The Color of Water

How are Ruth's name changes from "Ruchel Dwajra Zylska" to "Rachel Deborah Shilsky" to "Ruth McBride Jordan" significant with respect to her identity and her life?

What does her name changes mean? How does this relate to her respect towards her identity and life experience?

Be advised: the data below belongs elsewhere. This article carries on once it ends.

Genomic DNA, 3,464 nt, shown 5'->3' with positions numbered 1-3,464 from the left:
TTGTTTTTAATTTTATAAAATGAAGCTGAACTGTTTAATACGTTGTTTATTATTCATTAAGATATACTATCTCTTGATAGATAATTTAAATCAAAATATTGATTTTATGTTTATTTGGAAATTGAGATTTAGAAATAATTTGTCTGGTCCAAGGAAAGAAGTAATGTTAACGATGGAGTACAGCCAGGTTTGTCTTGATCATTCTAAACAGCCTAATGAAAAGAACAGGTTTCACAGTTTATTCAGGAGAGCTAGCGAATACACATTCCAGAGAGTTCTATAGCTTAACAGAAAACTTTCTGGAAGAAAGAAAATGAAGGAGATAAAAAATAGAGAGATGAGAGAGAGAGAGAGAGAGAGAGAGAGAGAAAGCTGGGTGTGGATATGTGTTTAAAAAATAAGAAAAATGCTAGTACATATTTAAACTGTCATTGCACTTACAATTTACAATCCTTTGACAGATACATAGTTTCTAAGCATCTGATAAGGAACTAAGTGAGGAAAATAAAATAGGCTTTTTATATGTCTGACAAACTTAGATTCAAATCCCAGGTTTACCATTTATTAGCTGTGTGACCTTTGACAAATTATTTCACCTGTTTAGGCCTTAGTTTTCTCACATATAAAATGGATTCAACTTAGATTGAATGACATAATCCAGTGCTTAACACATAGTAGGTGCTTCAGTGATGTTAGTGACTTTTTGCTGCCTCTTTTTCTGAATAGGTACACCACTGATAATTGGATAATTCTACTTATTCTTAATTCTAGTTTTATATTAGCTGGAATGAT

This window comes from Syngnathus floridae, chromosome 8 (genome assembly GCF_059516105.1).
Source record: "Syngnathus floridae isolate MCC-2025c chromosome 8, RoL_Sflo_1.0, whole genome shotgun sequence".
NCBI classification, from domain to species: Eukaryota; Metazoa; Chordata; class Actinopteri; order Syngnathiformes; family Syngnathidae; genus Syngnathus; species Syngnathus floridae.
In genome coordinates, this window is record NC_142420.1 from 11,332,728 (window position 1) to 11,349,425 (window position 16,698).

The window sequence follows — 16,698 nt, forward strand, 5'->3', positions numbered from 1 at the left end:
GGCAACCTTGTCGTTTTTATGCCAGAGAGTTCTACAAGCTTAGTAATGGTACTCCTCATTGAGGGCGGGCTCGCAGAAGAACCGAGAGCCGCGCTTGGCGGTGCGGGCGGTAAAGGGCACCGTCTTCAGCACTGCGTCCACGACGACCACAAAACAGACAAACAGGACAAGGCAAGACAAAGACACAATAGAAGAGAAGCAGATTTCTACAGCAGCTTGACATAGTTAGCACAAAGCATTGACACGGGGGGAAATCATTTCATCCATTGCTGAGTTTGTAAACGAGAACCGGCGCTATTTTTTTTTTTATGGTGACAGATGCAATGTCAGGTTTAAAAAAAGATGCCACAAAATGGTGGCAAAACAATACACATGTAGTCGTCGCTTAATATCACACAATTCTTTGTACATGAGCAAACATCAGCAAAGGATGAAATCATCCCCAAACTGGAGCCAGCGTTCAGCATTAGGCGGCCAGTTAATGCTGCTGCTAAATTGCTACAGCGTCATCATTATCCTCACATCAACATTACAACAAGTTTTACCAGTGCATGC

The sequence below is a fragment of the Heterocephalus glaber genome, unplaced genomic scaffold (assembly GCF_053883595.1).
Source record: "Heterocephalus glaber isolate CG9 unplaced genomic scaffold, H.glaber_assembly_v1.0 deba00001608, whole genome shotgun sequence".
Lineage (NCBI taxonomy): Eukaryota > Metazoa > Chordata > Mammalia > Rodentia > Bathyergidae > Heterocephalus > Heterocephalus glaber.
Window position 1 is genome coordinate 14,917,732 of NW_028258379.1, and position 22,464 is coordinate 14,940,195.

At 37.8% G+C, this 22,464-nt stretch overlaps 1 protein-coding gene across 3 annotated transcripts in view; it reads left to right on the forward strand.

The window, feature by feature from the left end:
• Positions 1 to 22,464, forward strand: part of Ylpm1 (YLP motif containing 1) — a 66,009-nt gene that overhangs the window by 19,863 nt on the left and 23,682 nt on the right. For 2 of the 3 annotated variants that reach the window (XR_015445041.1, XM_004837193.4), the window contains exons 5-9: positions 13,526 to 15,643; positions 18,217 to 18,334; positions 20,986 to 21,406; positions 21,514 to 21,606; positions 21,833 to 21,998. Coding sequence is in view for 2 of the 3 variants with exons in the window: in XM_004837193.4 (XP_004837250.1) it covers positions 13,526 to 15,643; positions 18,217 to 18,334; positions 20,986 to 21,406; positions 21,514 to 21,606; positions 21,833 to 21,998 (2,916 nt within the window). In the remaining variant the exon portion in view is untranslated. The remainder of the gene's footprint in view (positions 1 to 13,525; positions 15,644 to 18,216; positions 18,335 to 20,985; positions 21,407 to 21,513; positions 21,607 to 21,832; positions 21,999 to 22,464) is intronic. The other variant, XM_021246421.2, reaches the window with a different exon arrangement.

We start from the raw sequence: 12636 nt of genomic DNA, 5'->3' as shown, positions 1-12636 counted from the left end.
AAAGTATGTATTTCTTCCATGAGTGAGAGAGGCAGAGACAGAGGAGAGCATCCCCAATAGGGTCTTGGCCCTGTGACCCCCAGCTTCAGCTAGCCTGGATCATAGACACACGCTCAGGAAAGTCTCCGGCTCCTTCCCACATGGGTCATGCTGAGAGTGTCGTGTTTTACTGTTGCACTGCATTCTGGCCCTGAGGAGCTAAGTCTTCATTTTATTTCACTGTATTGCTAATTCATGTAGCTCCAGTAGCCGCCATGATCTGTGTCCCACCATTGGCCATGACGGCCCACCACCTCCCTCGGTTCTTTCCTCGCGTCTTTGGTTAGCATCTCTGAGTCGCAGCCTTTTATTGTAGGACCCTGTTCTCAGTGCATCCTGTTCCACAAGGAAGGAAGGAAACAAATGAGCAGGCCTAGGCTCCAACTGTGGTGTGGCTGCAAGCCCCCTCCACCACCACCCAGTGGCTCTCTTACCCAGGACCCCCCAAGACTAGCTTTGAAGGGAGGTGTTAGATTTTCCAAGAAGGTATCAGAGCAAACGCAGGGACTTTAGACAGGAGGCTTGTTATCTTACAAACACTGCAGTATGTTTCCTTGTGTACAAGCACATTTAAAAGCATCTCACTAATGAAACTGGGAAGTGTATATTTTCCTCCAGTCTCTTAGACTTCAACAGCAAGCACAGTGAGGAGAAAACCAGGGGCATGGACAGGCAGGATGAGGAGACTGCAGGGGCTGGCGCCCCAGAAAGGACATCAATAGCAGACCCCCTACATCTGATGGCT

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Ruth begins telling her story by insisting that she is "dead": her Orthodox Jewish family "sat shiva" and "said kaddish" after she married a black man, thereby effectively disowning her. Ruth, however, states that "the Jew" in her only died completely upon her mother's death. Soon afterwards, she was "born again" in the Christian faith. Her husband stood alongside her, and together they created a new family. Ruth tells her son that Rachel Deborah Shilsky "had to die in order for me, the rest of me, to live" (2). When Ruth's son James decides to explore his mother's history and origins, the original Rachel Deborah Shilsky figuratively comes back to life within the pages of memoir.